Tech Savvy Apes Use iPads at the Zoo

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Orangutans at the Smithsonian National Zoo are now using iPad apps to learn and play. The zoo has decided to launch a program called Apps for Apes, an initiative from the conservation organization Orangutan Outreach, which has provided tablet devices for the primates in 12 other zoos, including zoos in Houston, Atlanta, Toronto, Utah and Milwaukee. With a simple tap of a finger, keepers are introducing the zoo’s six orangutans to iPads, providing unique stimuli.

Today, orangutans are among humans' closest living relatives and there are just a few tens of thousands left in Sumatran rain forests and Borneo rain forests, where they are critically endangered. Enrichment is an important part of the quality of life for the animals, so staff study animal behavior and determine what kinds of enrichment are appropriate for each species and individual animals. Since 1994, the National Zoo’s orangutans have used touch screen monitors as part of a cognitive study that tests orangutan memory, tool use and social learning.

To date, the apes are using 10 different apps including cognitive games, drawing programs and ones featuring virtual musical instruments. In fact, according to Smithsonianscience.org, some orangutans are showing their preferences as 36-year-old Bonnie likes to hit the drums, 16-year-old Kyle likes to play the piano, and 25-year-old Iris likes watching animated fish swim in a virtual pond on the screen.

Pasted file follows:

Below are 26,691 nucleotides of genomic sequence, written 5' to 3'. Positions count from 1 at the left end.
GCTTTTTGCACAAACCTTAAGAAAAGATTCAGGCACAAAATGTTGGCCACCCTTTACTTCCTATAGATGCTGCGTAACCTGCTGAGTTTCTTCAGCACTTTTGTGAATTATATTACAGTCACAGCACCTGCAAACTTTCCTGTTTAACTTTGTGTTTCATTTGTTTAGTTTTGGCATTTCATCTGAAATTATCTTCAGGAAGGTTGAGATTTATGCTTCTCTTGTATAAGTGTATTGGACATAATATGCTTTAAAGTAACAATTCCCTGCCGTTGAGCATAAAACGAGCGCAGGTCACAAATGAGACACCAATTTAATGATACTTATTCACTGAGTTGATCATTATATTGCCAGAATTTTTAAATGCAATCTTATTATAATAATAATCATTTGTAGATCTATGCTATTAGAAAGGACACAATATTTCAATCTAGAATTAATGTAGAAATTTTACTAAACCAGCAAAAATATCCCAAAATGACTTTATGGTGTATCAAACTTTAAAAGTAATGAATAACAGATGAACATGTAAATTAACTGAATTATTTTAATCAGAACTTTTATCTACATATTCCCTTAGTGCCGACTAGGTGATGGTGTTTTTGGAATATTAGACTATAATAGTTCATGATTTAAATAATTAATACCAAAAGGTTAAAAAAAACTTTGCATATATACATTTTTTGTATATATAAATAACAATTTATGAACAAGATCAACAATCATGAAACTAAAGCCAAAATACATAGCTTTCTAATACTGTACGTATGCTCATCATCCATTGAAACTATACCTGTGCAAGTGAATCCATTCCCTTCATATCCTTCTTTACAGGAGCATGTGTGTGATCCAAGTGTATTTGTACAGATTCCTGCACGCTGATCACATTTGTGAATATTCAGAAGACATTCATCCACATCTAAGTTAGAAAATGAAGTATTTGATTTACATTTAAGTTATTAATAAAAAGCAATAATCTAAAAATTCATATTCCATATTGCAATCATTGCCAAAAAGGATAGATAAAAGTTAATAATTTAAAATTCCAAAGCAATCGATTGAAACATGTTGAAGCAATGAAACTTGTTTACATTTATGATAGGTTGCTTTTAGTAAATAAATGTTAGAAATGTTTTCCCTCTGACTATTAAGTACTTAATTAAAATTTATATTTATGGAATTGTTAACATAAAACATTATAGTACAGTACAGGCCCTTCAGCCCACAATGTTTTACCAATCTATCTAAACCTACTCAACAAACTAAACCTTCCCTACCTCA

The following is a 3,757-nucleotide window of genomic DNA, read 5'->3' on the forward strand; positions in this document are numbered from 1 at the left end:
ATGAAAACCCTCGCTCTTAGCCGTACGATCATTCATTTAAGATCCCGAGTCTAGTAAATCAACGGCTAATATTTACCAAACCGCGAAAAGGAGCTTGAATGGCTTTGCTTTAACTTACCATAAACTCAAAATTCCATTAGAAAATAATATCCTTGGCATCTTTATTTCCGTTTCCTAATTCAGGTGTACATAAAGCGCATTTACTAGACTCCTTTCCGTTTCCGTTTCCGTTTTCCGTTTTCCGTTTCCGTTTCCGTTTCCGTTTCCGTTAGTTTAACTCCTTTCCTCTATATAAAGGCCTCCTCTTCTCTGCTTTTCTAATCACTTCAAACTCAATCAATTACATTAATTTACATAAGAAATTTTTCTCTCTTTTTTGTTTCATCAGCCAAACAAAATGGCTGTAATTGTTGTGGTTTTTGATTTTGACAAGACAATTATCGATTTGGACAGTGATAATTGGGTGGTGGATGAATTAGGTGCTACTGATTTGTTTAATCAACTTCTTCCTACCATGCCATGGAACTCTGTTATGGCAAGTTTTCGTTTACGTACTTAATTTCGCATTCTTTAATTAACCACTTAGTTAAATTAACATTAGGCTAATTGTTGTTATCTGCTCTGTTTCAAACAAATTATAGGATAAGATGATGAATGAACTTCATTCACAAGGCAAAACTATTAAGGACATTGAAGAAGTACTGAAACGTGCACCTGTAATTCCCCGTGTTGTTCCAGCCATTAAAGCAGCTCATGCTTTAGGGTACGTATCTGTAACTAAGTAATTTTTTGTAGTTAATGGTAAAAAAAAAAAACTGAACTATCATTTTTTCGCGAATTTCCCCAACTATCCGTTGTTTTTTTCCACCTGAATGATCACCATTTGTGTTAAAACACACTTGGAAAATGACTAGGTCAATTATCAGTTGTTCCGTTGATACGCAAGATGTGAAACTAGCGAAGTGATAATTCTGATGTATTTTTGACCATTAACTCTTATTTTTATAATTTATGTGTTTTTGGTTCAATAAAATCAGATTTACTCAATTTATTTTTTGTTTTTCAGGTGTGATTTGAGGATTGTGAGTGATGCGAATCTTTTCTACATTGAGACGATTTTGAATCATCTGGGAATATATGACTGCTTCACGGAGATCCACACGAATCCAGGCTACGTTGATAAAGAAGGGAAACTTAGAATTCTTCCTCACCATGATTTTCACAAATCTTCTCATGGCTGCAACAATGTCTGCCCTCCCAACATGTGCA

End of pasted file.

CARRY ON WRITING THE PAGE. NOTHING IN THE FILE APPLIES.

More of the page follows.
Image via Smithsonian Science

"It's about changing up the day-to-day lives of our animals," Becky Malinsky, a zoo keeper, said in a statement. "We already vary their food, toys and social interactions every day, but the iPad offers another way to engage their sight, touch and hearing."

Richard Zimmerman, founding director of Orangutan Outreach, told TIME Magazine that he hopes the program would help spread a conservation message, as well as assist the highly intelligent zoo animals from not getting too bored.

"Primarily, we want the Apps for Apes program to help people understand why we need to protect wild orangutans from extinction," Zimmerman added. "We do that when we show zoo visitors how similar humans and apes are, be it through observation, talking with wildlife experts or seeing the apes use the same technology we use every day."

Zoo Spokeswoman Jen Zoon told The Huffington Post that visitors may be able to spot the orangutans using their iPads. She said the devices are brought to the Great Ape House at least twice per month, usually on Wednesdays and that the zoo is hoping to give the orangutans more screen time in the future.

Orangutan Outreach is currently accepting iPad donations and will distribute the tablets to zoos around the country.




Edited by Jamie Epstein
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